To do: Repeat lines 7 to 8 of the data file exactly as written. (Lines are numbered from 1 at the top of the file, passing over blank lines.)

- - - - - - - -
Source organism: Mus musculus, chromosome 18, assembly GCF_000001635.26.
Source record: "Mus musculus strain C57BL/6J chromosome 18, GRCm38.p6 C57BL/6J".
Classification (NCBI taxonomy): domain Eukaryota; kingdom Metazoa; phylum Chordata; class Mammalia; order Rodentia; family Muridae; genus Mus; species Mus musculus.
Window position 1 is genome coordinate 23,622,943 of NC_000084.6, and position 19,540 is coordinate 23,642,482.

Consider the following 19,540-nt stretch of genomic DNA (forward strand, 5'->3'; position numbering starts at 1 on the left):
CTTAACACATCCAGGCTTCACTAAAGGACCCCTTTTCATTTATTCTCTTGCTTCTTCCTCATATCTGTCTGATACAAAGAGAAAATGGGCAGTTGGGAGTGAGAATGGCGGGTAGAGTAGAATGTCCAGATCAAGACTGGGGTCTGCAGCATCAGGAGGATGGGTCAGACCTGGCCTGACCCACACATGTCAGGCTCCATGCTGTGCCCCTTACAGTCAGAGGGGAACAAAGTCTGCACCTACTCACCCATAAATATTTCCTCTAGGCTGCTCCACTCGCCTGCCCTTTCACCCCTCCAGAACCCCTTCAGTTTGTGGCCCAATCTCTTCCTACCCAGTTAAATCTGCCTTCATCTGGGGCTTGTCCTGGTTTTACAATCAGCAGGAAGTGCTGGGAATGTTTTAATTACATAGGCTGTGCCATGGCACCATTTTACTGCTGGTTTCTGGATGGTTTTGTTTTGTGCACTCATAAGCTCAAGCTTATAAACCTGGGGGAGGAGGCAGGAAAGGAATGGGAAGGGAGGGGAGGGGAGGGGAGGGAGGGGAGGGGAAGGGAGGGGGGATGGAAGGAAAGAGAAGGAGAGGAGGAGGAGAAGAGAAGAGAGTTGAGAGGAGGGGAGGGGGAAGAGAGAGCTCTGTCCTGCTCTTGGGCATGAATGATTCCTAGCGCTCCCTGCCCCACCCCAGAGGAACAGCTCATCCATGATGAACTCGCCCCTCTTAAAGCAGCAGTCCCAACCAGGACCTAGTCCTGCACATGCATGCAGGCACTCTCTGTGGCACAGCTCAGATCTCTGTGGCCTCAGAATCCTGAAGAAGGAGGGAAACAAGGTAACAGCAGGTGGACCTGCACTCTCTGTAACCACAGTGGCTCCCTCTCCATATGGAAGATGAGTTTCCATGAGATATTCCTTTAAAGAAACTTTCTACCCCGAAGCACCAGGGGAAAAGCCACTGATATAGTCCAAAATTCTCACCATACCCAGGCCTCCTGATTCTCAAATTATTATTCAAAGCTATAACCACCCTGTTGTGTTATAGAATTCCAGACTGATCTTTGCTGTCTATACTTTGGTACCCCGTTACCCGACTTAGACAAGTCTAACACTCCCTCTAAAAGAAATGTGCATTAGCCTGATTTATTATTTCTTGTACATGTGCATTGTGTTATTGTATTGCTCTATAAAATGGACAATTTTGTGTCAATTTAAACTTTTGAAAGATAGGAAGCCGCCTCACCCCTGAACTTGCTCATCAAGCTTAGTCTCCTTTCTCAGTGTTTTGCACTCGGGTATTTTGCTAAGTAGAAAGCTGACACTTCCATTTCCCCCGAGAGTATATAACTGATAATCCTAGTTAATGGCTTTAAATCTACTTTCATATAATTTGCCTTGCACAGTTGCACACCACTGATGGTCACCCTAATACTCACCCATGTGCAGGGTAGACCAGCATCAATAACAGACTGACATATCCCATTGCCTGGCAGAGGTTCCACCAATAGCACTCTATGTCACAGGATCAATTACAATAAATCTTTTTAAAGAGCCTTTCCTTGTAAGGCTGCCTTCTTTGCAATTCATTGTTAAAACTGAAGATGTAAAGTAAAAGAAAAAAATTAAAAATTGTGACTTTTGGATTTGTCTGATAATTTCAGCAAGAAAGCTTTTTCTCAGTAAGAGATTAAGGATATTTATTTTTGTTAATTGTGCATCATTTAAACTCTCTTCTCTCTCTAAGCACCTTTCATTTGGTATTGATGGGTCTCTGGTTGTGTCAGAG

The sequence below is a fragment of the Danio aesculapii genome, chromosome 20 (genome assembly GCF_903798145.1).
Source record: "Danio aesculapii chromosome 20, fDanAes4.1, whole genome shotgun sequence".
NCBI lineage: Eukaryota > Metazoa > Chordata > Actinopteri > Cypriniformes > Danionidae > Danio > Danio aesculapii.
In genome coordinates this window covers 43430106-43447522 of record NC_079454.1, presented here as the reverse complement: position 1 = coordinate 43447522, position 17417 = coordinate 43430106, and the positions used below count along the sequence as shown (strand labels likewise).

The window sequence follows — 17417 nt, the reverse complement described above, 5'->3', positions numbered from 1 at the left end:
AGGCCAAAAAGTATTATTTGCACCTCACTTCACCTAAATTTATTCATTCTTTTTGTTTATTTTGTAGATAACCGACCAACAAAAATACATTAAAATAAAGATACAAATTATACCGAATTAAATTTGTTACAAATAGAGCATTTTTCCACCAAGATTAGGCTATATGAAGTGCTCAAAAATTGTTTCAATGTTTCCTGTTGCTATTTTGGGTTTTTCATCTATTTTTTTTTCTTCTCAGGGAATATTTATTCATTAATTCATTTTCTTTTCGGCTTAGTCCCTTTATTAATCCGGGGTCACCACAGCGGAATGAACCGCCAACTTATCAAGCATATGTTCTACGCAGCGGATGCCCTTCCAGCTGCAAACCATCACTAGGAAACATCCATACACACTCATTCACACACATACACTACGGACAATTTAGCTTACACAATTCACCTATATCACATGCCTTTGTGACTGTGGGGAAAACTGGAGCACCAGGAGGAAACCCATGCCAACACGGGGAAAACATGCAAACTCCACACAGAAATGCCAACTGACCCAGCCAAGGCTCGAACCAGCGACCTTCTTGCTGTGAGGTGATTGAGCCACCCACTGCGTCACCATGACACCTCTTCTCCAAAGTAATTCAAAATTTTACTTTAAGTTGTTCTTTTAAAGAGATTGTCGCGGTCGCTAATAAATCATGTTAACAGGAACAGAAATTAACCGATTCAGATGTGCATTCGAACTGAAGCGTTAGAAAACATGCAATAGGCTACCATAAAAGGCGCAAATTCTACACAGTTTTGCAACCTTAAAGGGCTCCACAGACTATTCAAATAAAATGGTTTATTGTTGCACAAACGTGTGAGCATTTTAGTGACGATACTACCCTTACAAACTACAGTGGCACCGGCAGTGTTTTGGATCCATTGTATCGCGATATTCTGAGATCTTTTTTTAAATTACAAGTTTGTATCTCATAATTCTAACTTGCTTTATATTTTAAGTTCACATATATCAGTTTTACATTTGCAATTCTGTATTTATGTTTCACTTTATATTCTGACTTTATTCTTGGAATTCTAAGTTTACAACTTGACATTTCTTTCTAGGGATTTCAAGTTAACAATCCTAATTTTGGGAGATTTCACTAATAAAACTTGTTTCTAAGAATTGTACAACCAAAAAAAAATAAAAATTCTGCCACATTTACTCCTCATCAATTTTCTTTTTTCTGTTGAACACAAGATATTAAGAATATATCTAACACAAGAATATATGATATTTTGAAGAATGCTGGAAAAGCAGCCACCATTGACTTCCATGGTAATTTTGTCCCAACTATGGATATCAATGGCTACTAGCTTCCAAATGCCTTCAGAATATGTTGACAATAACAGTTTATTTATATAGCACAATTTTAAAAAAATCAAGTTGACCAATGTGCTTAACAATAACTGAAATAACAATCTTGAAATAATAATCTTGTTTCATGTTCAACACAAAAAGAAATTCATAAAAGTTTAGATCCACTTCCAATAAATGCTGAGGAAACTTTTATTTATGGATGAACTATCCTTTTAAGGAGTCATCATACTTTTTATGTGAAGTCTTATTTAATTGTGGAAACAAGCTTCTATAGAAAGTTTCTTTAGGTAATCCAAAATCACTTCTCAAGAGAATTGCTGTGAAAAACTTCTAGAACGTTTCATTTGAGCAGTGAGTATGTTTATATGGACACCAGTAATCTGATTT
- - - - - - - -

The sequence below is a fragment of the Danio aesculapii genome, chromosome 20 (genome assembly GCF_903798145.1).
Source record: "Danio aesculapii chromosome 20, fDanAes4.1, whole genome shotgun sequence".